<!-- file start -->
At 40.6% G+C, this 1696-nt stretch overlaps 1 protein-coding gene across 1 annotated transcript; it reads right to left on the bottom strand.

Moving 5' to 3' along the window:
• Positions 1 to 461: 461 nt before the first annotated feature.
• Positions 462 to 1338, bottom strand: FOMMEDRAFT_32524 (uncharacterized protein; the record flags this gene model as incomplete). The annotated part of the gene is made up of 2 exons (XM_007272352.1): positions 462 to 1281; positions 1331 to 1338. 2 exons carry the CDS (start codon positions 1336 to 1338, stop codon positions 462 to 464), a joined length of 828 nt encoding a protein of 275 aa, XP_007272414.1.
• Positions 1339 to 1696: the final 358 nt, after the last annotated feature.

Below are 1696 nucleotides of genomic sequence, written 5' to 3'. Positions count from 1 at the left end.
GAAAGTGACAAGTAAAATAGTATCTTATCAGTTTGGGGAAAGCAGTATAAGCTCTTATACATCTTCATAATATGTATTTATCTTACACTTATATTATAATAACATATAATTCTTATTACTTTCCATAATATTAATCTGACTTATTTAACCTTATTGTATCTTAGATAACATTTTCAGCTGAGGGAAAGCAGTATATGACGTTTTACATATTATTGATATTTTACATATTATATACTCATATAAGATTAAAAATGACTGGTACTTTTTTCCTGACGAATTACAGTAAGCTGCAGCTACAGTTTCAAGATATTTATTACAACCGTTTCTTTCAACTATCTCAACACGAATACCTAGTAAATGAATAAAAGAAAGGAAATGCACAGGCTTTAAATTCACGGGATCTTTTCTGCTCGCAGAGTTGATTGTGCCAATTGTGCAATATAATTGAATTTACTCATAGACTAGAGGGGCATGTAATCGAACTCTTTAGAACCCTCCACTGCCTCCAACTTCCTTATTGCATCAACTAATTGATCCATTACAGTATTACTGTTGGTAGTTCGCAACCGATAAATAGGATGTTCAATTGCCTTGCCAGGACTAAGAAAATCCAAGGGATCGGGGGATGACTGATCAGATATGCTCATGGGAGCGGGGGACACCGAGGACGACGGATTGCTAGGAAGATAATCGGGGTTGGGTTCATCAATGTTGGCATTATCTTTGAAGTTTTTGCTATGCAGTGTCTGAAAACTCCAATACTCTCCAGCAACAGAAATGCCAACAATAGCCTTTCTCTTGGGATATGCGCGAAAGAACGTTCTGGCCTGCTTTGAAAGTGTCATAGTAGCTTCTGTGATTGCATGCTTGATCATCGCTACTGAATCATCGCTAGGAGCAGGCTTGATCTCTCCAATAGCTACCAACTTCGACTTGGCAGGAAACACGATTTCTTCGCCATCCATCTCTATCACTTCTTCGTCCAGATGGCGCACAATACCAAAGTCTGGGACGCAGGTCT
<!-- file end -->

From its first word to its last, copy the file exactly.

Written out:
At 40.6% G+C, this 1696-nt stretch overlaps 1 protein-coding gene across 1 annotated transcript; it reads right to left on the bottom strand.

Moving 5' to 3' along the window:
• Positions 1 to 461: 461 nt before the first annotated feature.
• Positions 462 to 1338, bottom strand: FOMMEDRAFT_32524 (uncharacterized protein; the record flags this gene model as incomplete). The annotated part of the gene is made up of 2 exons (XM_007272352.1): positions 462 to 1281; positions 1331 to 1338. 2 exons carry the CDS (start codon positions 1336 to 1338, stop codon positions 462 to 464), a joined length of 828 nt encoding a protein of 275 aa, XP_007272414.1.
• Positions 1339 to 1696: the final 358 nt, after the last annotated feature.

Below are 1696 nucleotides of genomic sequence, written 5' to 3'. Positions count from 1 at the left end.
GAAAGTGACAAGTAAAATAGTATCTTATCAGTTTGGGGAAAGCAGTATAAGCTCTTATACATCTTCATAATATGTATTTATCTTACACTTATATTATAATAACATATAATTCTTATTACTTTCCATAATATTAATCTGACTTATTTAACCTTATTGTATCTTAGATAACATTTTCAGCTGAGGGAAAGCAGTATATGACGTTTTACATATTATTGATATTTTACATATTATATACTCATATAAGATTAAAAATGACTGGTACTTTTTTCCTGACGAATTACAGTAAGCTGCAGCTACAGTTTCAAGATATTTATTACAACCGTTTCTTTCAACTATCTCAACACGAATACCTAGTAAATGAATAAAAGAAAGGAAATGCACAGGCTTTAAATTCACGGGATCTTTTCTGCTCGCAGAGTTGATTGTGCCAATTGTGCAATATAATTGAATTTACTCATAGACTAGAGGGGCATGTAATCGAACTCTTTAGAACCCTCCACTGCCTCCAACTTCCTTATTGCATCAACTAATTGATCCATTACAGTATTACTGTTGGTAGTTCGCAACCGATAAATAGGATGTTCAATTGCCTTGCCAGGACTAAGAAAATCCAAGGGATCGGGGGATGACTGATCAGATATGCTCATGGGAGCGGGGGACACCGAGGACGACGGATTGCTAGGAAGATAATCGGGGTTGGGTTCATCAATGTTGGCATTATCTTTGAAGTTTTTGCTATGCAGTGTCTGAAAACTCCAATACTCTCCAGCAACAGAAATGCCAACAATAGCCTTTCTCTTGGGATATGCGCGAAAGAACGTTCTGGCCTGCTTTGAAAGTGTCATAGTAGCTTCTGTGATTGCATGCTTGATCATCGCTACTGAATCATCGCTAGGAGCAGGCTTGATCTCTCCAATAGCTACCAACTTCGACTTGGCAGGAAACACGATTTCTTCGCCATCCATCTCTATCACTTCTTCGTCCAGATGGCGCACAATACCAAAGTCTGGGACGCAGGTCT